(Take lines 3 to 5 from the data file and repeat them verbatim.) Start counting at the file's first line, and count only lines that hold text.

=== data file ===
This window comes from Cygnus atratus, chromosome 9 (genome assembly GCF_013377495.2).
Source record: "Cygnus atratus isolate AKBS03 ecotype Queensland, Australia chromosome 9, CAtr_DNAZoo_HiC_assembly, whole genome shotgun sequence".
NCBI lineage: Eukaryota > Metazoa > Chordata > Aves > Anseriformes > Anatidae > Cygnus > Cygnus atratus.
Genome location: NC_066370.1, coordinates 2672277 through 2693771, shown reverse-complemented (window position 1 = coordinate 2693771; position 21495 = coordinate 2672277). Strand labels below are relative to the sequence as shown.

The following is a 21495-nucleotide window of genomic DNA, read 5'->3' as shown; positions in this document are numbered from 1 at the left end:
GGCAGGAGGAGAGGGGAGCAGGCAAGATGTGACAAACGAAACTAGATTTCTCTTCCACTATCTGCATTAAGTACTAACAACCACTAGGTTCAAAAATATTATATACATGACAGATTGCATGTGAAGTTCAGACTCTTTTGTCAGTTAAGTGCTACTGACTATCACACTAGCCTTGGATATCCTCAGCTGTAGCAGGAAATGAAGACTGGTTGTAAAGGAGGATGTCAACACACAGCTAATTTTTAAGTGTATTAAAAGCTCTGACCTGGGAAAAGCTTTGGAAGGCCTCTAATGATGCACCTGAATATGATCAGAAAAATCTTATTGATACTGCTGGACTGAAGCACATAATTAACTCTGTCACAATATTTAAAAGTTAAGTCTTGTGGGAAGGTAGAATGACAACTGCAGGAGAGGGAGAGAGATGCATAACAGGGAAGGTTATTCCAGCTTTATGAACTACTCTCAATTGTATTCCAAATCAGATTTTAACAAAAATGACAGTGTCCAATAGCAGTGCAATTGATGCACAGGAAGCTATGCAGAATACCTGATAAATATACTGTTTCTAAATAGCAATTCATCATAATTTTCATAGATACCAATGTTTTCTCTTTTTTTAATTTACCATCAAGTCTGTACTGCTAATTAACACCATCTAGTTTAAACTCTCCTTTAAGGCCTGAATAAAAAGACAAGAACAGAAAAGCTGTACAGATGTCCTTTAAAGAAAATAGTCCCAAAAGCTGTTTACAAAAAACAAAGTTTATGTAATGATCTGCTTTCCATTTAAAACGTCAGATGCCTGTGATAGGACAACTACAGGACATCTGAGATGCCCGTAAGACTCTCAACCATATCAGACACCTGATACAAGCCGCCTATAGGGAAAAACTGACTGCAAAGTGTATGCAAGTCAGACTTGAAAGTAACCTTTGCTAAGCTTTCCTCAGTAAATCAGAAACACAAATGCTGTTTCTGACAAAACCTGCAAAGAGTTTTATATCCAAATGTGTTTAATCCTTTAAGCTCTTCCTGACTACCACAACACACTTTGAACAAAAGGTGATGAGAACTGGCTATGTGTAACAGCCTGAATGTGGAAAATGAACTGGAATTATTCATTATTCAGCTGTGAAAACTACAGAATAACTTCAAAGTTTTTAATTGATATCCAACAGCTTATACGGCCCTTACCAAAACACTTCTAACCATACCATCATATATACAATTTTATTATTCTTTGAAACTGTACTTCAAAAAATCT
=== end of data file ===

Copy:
NCBI lineage: Eukaryota > Metazoa > Chordata > Aves > Anseriformes > Anatidae > Cygnus > Cygnus atratus.
Genome location: NC_066370.1, coordinates 2672277 through 2693771, shown reverse-complemented (window position 1 = coordinate 2693771; position 21495 = coordinate 2672277). Strand labels below are relative to the sequence as shown.

The following is a 21495-nucleotide window of genomic DNA, read 5'->3' as shown; positions in this document are numbered from 1 at the left end: